* The Federal Communications Commission renewed the Lutheran Church-Missouri Synod's licenses for KFUO (AM and FM), Clayton, Mo., after fining the stations $25,000 for failure to comply with equal employment opportunity requirements. The FCC concluded the church made misleading statements about its EEO practices, including requiring Lutheran training for certain positions, which would have an adverse impact on recruiting African Americans.
* The World Council of Churches reduced its deficit from about $13.6 million to $680,000. But the WCC may face other financial problems. Contributions from German churches, which constitute 40 percent of the WCC's income, would drop significantly if the German parliament passes proposed income tax reform legislation that would cut the amount of taxes given to churches.
* Southern Baptist and Jewish officials have been trading harsh letters over a 1996 Southern Baptist Convention meeting calling for a renewed emphasis on evangelizing Jews. "These letters only confirmed for us the absence of any common ground," said David Harris, executive director of the American Jewish Committee. "Southern Baptists have shown a combination of ignorance and arrogance." Jim Sibley, the director of the Baptist missionary activities directed at Jews said, "The more irresponsible voices in the Jewish community have engaged in fear mongering. They want to undercut the very tenets of Christian faith."
* St. Paul Cathedral, a well-known London landmark, has been criticized for taking a $24,000 sponsorship from Lockheed Martin, one of the world's largest arms suppliers. The money will sponsor a concert at St. Paul in exchange for use of the cathedral for corporate hospitality functions involving other defense firms.
* Membership in mainline Protestant denominations decreased by 2 percent between 1994 and 1995 while Mormon, Roman Catholic and Southern Baptist membership increased by about 250,000, according to the National Council of Churches' 1997 Yearbook of American and Canadian Churches. The mainline denominations have been decreasing for the last three decades but membership appears to be stabilizing, the Yearbook reported.
* An ongoing anti-homosexual campaign by Zimbabwean President Robert Mugabe and a condemnation of homosexuality by Zimbabwe's Council of Churches has prompted The Evangelical Lutheran Church in the Netherlands to withdraw from the 1998 World Council of Churches assembly to be held in Zimbabwe's capital, Harare. Rene van den Berg, former Netherlands church secretary, compared the assembly in Zimbabwe to holding a meeting in South Africa under apartheid.
* Four bishops have been nominated to succeed Edmond Browning as presiding bishop of the Episcopal Church. The nominees are Frank Griswold III of Chicago, Robert Rowley Jr. of Northwestern Pennsylvania, Richard Shimpfky of El Camino Real [Calif.] and Don Wimberly of Lexington [Ky.]. The election is scheduled for July 21 during the church's convention in Philadelphia.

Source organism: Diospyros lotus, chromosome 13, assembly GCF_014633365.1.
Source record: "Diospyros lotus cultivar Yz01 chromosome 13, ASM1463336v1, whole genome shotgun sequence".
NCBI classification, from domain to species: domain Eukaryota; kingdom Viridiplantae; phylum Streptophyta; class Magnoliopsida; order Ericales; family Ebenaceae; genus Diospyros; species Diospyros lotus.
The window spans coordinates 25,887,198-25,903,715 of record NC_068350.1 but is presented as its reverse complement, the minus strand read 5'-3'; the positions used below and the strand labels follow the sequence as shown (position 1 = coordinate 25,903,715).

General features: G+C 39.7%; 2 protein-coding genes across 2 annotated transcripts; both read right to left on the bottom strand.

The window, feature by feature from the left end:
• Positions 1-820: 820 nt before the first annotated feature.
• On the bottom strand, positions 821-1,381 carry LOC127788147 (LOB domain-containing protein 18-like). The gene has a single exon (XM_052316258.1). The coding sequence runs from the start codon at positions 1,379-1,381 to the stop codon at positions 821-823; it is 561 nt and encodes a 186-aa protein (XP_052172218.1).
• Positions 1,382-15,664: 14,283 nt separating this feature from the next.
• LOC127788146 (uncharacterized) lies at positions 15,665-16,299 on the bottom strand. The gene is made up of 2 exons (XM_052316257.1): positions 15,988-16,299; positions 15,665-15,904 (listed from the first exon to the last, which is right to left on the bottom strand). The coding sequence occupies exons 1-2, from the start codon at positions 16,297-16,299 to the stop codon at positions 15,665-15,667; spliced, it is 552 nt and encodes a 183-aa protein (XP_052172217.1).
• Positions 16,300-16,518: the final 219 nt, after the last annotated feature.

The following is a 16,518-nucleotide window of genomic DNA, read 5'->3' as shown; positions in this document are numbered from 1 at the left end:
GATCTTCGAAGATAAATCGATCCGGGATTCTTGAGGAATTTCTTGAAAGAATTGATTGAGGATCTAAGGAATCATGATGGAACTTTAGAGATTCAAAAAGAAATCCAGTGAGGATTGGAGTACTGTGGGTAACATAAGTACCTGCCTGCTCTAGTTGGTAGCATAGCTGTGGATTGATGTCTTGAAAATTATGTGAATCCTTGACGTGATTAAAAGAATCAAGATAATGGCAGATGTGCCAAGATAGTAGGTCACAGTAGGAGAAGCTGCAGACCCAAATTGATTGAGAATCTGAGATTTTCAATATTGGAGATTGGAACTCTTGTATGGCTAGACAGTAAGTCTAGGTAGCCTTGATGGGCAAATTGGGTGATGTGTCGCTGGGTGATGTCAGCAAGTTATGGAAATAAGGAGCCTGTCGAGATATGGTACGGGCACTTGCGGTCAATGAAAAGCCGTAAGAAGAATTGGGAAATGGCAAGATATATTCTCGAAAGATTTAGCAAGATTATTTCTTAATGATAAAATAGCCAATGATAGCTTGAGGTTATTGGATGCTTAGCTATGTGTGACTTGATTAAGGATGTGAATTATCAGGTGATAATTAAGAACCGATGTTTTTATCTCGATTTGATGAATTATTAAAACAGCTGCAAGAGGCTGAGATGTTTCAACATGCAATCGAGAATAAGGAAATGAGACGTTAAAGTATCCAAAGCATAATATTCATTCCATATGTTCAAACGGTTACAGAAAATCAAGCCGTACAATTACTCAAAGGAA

* The Joint Relief Program of the Ethiopian Evangelical [Lutheran] Church Mekane Yesus and the Lutheran World Federation has deployed in excess of 160 tons of grain, 450 tons of supplementary food, 403 tons of oil and 1.4 tons of biscuits to Ethiopia, where more than 1 million Ethiopians are starving.
* Patriarch Bartholomew I, the spiritual leader of the world's Orthodox Christians, has called on the Roman Catholic Church to join the World Council of Churches in time for the international ecumenical body's 50th anniversary next year. The Roman Catholic Church, the world's largest Christian body with between 850 million and 900 million members, cooperates with the WCC on a number of fronts but has always rejected membership.
* Raoul Wallenberg, the Swedish diplomat who helped thousands of Hungarian Jews escape the Nazis during World War II, was honored with a new postage stamp at a ceremony at the U.S. Holocaust Memorial Museum in Washington, D.C. U.S. Rep. Tom Lantos, D-Calif., one of the Jews Wallenberg helped save, said, "The ultimate message of Raoul Wallenberg to all of us is that as individuals, we not only can, but we must act."
* Because of a typographical error, leaders of the Reformed Church in America are recommending the denomination's regional bodies vote again on a proposed amendment to the church's Book of Order requiring all ministers and congregations to annually reaffirm that, " ... divine redemption from sin is only by grace through faith in the perfect work of the Lord Jesus Christ alone, the only mediator between God and humankind." While the view is standard doctrine for the denomination, a yearly affirmation by pastors and congregations hasn't been required. After last year's vote, it was discovered that the words "by grace" had been inadvertently omitted from last year's version.
* David Windibiziri, the head of the Lutheran Church of Christ in Nigeria, was installed as the first Lutheran archbishop in Africa. Previously he served as the presiding bishop of the church. In 1995 the church's one diocese was replaced with five, and the installation of five bishops followed.
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